Monday, May 30, 2011

Add Two Letters

There are signs on the métro cars with quotes from various literary sources, well-known and not.  Last night I noticed one that said "Ajoutez deux lettres à Paris, c'est paradis".  Add two letters to Paris and it's paradise.  The last few days even the additional letters haven't been needed.

Where else but paradise would you see this poster offering a reward for finding someone's lost unicorn?  Just to be sure you've found the right one the description specifies a large white female with a horn in the center of her forehead, very friendly, last seen at the Concorde entrance of the Tuileries gardens.  No other unicorn will do.

We spotted this on our way to visit the annual Portes Ouvertes of Belleville, the open artists studios we've done before, although this time in another part of the quartier.  Aside from the possibility of coming across some art that interests you, this event offers the opportunity to sneak peeks at the courtyards and gardens behind locked street doors.  In this one we found several artists showing paintings and sculpture, but what we were taken by were the carnets de voyage of Nicholas Dupayron.

Scattered on a table top were the charming notebooks he had kept from dozens of trips, filled with watercolor and ink sketches, bits of ephemera like tickets or brochures, and notes about what he was seeing and his reactions to it.  We fell in love with these not-for-sale carnets and came away with several prints from limited editions he had made of some of the pages.  It's almost like visiting Burma or Ile de la Réunion with him.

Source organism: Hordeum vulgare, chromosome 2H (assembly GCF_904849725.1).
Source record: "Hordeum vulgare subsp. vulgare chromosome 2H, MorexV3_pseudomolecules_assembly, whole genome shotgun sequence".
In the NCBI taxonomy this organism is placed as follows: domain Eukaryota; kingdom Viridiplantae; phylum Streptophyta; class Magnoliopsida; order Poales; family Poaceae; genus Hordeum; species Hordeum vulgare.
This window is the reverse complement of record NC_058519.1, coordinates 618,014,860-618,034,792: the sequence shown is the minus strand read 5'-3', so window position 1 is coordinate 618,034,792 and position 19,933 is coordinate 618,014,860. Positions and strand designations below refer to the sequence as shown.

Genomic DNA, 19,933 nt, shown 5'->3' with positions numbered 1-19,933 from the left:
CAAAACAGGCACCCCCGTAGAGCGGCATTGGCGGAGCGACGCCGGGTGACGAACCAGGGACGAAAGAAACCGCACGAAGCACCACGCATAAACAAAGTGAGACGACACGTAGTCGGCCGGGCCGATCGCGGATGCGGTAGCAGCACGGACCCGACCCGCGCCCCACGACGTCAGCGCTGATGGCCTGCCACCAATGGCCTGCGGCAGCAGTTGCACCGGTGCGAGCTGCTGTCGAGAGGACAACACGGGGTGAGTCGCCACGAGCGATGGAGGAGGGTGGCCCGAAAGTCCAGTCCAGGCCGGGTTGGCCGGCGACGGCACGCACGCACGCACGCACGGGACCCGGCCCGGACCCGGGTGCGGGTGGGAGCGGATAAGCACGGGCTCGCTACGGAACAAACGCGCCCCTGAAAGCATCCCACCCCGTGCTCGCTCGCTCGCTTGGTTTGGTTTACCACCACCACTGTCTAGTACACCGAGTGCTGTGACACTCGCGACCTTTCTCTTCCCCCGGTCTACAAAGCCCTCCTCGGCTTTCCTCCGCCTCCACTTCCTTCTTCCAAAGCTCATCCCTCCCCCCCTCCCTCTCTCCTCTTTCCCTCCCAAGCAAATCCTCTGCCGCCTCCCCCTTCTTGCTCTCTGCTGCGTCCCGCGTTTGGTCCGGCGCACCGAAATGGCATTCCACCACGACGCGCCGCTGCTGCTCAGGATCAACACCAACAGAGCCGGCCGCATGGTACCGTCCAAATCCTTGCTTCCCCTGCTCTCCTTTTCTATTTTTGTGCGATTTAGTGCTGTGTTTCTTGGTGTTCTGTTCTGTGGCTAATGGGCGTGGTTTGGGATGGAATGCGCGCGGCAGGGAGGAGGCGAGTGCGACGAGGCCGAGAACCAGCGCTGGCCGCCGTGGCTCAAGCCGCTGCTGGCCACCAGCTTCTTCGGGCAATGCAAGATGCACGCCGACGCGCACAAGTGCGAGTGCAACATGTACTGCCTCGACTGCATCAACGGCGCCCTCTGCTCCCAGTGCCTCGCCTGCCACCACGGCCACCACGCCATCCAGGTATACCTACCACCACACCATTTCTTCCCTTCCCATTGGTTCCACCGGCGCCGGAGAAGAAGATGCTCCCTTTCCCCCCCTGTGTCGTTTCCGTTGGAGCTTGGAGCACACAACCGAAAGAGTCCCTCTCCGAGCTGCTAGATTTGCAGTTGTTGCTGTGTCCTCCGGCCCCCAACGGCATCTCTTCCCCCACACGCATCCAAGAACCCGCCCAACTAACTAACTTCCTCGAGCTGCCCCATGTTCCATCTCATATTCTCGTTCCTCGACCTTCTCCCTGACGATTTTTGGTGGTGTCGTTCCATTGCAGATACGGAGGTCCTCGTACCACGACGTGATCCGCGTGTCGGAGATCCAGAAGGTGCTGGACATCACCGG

Along with being an artists' enclave, Belleville has many immigrant communities.  These kids were likely of Chinese origin but the crêpe stand interested them as much as it would have any other kids.

The last studios we visited were on a street that was a work of art in itself.  Serious graffiti effort was expended on the walls here, and the combination of summer weather, open studios and French Mother's Day had hordes of people sitting, standing, walking and dancing in the street.

And as for that unicorn?  I suspect she's run off with this fellow, always ready for a party.

Friday, May 27, 2011

Wilkommen, Bienvenue, Welcome

I went to Berlin last week for the first time since I left it as a toddler.  I come from a background that leads me to avoid Germany rather than to visit it.  The sound of the language grates on my ear.  Gemütlichkeit is a mask for horror.

But virtually everyone I know who has visited Berlin in recent years has urged me to go, saying it's the most exciting city in Europe at the moment, young, arty, happening.  And Gene wanted to go, so we went.

It was confusing. There's no attempt to hide the Nazi era.  If anything, it's right in your face in the center of town.  The Topography of Terror Museum, the Memorial to the Murdered Jews of Europe, the Jewish Museum, all upfront.  Lots of acknowledgement, but somehow...

I noticed occasional metal squares placed in the sidewalk in front of buildings, random buildings anyone might have lived in, some pre-war, some newly built, probably after being bombed during the war.  These two said that Hanna Niegho, 22 years of age, and Elvira Niegho, 4 years old, had lived there before being deported and murdered at Auschwitz.